'BooksFirst:' One Woman's Quest to Put a Dent in the CPS Library Shortage
LINCOLN PARK — The 2012 Chicago Public Schools teacher's strike had an unintended consequence, parking one woman's drive to put books in the city's elementary schools.
So far Bernadette Pawlik's BooksFirst has created libraries in two CPS schools, is about to start a third and has collected more than 5,000 books for Chicago's schoolchildren.
The teacher's strike and online discussions over the teachers' decision to walk out for a week opened Pawlik's eyes to the state of the city's public schools.
Her 12-year-old son attends a private school for deaf and hard-of-hearing students in Little Italy, and there are seven kids in his class.
"I really wasn't aware of the enormity of the differences before I started reaching out about public schools," Pawlik said.
Pawlik started BooksFirst shortly after being introduced to the principal of Uptown's McCutcheon Elementary, Jennifer Farrell, a month after the strike.
About 92 percent of the school's 500 students received free or reduced lunch, and 92 were homeless.
Pawlik, who is an executive recruiter, took what she had — hundreds of children's books in her home — and decided that's how she would make a difference.
Through online networks such as the Neighborhood Parents Network, Facebook and Raise Your Hand for Illinois Public Education, BooksFirst gathered 2,000 books for McCutcheon.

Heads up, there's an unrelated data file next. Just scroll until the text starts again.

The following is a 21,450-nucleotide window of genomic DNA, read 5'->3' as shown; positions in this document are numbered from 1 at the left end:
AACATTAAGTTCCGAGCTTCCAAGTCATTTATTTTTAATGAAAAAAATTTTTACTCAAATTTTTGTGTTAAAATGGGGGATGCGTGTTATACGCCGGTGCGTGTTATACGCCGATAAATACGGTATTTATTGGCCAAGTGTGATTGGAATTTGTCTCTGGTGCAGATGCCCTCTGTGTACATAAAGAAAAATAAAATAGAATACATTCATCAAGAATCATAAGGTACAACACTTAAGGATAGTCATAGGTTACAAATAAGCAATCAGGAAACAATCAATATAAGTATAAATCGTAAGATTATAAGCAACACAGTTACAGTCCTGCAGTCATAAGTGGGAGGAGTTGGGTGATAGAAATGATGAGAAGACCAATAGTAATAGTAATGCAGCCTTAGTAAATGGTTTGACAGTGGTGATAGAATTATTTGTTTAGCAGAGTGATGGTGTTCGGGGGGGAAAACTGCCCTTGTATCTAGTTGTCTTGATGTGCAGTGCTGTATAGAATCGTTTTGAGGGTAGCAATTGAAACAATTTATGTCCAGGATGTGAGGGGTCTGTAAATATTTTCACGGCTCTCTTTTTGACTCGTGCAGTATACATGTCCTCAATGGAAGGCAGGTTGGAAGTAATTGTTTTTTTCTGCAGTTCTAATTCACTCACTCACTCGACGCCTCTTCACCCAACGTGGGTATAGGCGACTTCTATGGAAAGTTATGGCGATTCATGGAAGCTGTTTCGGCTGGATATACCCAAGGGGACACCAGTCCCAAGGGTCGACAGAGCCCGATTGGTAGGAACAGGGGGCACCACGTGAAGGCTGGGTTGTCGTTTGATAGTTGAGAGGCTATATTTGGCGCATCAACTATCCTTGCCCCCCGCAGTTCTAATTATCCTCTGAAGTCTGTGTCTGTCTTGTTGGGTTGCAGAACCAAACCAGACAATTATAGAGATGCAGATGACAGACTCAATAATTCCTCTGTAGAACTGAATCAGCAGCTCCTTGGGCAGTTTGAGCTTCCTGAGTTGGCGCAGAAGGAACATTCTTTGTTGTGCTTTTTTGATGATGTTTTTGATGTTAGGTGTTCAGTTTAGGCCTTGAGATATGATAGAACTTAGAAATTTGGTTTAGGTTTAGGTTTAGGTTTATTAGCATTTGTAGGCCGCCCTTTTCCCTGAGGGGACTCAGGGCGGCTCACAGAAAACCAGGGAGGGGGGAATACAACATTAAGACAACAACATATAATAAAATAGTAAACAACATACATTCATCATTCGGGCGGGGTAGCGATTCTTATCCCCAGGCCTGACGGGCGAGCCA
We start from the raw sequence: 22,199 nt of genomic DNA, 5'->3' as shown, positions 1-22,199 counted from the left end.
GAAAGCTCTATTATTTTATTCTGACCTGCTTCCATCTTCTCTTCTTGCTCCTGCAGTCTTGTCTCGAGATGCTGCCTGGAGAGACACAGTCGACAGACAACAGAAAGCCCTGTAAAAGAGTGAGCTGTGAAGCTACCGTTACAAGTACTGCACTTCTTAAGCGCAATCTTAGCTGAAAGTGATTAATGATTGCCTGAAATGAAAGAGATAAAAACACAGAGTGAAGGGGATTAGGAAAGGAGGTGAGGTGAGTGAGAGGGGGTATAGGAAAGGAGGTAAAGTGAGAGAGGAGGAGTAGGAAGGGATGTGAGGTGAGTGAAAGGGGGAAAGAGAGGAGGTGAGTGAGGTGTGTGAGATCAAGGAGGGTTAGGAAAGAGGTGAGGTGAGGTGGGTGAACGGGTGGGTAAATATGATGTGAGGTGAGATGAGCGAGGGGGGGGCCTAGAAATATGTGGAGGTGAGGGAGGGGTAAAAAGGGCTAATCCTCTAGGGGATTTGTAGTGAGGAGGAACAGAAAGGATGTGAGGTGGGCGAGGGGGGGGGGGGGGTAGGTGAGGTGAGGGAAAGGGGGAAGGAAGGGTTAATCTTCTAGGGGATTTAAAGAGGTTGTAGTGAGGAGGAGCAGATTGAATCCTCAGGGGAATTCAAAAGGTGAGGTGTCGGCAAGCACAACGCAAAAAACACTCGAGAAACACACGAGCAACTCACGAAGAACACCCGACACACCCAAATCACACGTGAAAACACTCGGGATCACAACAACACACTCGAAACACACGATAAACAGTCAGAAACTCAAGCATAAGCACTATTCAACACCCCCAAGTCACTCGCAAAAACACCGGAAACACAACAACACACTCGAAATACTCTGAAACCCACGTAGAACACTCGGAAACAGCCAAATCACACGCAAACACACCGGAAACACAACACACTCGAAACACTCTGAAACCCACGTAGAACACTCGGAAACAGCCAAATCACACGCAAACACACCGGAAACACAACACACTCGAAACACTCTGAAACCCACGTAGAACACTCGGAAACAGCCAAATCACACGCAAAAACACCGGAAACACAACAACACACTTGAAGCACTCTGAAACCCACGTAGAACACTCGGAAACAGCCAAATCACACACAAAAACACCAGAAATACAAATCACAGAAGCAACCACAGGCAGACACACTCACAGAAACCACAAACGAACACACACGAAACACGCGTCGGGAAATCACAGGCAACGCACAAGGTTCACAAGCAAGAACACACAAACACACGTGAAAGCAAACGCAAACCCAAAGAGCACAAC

The school had a space for the library, but was lacking the books.
"I thought, 'Well you know what? That's something I can do,'" she said. "My kid probably has 500 books and we go to the library every week."
BooksFirst's base is Pawlik's home office, which is stacked with boxes of books. The dropoff point is her Lincoln Park home's front stoop, and the staff consists of her husband, Jeff Dorman, and her son.
Most donators don't ring the doorbell, and of the 100 people who have dropped off books, Pawlik has only met four.
One of those was a mother who brought her son to the front door to speak directly to Pawlik.
The boy didn't believe there were schools without libraries.
"A lot of people now are switching to Kindle and iPad for their kids, so these people had a lot of books," Pawlik said. "People just started dropping books off on my porch."
The budget for the organization consists of money saved by cutting back from lattes to black coffee at this point, but Pawlik hopes the organization will someday grow to become the book equivalent of Toys for Tots.
Since McCutcheon's library, the organization has created a second library for Deneen School of Excellence with 1,000 books.
The next project is to create a 3,000-book library at Parker Community Academy in Englewood, where about 20 percent of the 750 students are homeless.
The timing for Parker Community Academy couldn't have come at a better time.
When Pawlik called the school's principal, she had just told the staff they wouldn't have enough money for books they had planned on buying because of budget cuts.
"It was like, 'Wow,'" Pawlik said.
From there, the strategy is to create a priority list of schools without libraries with a significant population of homeless children and find principals who are ready to create a library or the equivalent.
"This is not brain surgery. I'm kind of hoping other people look at BooksFirst and say, 'She's not a genius. If she can do it, why can't I do this,'" Pawlik said.